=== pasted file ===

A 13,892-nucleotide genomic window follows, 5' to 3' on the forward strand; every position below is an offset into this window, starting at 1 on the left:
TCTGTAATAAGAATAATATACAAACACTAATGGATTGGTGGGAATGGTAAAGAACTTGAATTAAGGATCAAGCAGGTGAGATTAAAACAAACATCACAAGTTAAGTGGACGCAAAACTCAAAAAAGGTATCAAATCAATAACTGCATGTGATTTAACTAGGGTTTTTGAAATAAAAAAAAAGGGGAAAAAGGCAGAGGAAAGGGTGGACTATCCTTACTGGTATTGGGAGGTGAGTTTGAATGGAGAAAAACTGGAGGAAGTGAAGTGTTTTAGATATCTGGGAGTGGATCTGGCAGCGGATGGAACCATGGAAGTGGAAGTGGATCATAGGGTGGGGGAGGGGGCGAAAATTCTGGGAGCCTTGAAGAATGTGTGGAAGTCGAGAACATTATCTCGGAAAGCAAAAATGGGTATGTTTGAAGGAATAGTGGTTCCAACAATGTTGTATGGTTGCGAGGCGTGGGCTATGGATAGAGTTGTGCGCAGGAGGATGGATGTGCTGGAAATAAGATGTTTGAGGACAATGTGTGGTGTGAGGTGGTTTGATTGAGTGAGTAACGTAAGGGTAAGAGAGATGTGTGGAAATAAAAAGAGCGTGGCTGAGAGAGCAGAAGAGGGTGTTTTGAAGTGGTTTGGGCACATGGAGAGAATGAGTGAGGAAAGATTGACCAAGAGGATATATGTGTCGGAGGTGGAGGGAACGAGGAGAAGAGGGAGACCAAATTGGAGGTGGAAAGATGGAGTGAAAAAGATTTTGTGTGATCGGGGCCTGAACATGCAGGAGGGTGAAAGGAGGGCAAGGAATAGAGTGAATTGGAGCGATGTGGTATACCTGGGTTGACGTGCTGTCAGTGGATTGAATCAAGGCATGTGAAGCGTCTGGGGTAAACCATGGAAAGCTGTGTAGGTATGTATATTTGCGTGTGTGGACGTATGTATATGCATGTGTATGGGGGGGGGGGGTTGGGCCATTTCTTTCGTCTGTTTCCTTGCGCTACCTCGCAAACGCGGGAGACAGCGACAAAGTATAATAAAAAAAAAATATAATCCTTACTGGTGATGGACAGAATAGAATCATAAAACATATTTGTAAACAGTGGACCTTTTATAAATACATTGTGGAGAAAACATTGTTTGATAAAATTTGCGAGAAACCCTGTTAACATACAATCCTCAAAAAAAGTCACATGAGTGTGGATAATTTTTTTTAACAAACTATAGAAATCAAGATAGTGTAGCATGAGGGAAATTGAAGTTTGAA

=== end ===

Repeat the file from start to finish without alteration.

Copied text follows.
A 13,892-nucleotide genomic window follows, 5' to 3' on the forward strand; every position below is an offset into this window, starting at 1 on the left:
TCTGTAATAAGAATAATATACAAACACTAATGGATTGGTGGGAATGGTAAAGAACTTGAATTAAGGATCAAGCAGGTGAGATTAAAACAAACATCACAAGTTAAGTGGACGCAAAACTCAAAAAAGGTATCAAATCAATAACTGCATGTGATTTAACTAGGGTTTTTGAAATAAAAAAAAAGGGGAAAAAGGCAGAGGAAAGGGTGGACTATCCTTACTGGTATTGGGAGGTGAGTTTGAATGGAGAAAAACTGGAGGAAGTGAAGTGTTTTAGATATCTGGGAGTGGATCTGGCAGCGGATGGAACCATGGAAGTGGAAGTGGATCATAGGGTGGGGGAGGGGGCGAAAATTCTGGGAGCCTTGAAGAATGTGTGGAAGTCGAGAACATTATCTCGGAAAGCAAAAATGGGTATGTTTGAAGGAATAGTGGTTCCAACAATGTTGTATGGTTGCGAGGCGTGGGCTATGGATAGAGTTGTGCGCAGGAGGATGGATGTGCTGGAAATAAGATGTTTGAGGACAATGTGTGGTGTGAGGTGGTTTGATTGAGTGAGTAACGTAAGGGTAAGAGAGATGTGTGGAAATAAAAAGAGCGTGGCTGAGAGAGCAGAAGAGGGTGTTTTGAAGTGGTTTGGGCACATGGAGAGAATGAGTGAGGAAAGATTGACCAAGAGGATATATGTGTCGGAGGTGGAGGGAACGAGGAGAAGAGGGAGACCAAATTGGAGGTGGAAAGATGGAGTGAAAAAGATTTTGTGTGATCGGGGCCTGAACATGCAGGAGGGTGAAAGGAGGGCAAGGAATAGAGTGAATTGGAGCGATGTGGTATACCTGGGTTGACGTGCTGTCAGTGGATTGAATCAAGGCATGTGAAGCGTCTGGGGTAAACCATGGAAAGCTGTGTAGGTATGTATATTTGCGTGTGTGGACGTATGTATATGCATGTGTATGGGGGGGGGGGGTTGGGCCATTTCTTTCGTCTGTTTCCTTGCGCTACCTCGCAAACGCGGGAGACAGCGACAAAGTATAATAAAAAAAAAATATAATCCTTACTGGTGATGGACAGAATAGAATCATAAAACATATTTGTAAACAGTGGACCTTTTATAAATACATTGTGGAGAAAACATTGTTTGATAAAATTTGCGAGAAACCCTGTTAACATACAATCCTCAAAAAAAGTCACATGAGTGTGGATAATTTTTTTTAACAAACTATAGAAATCAAGATAGTGTAGCATGAGGGAAATTGAAGTTTGAA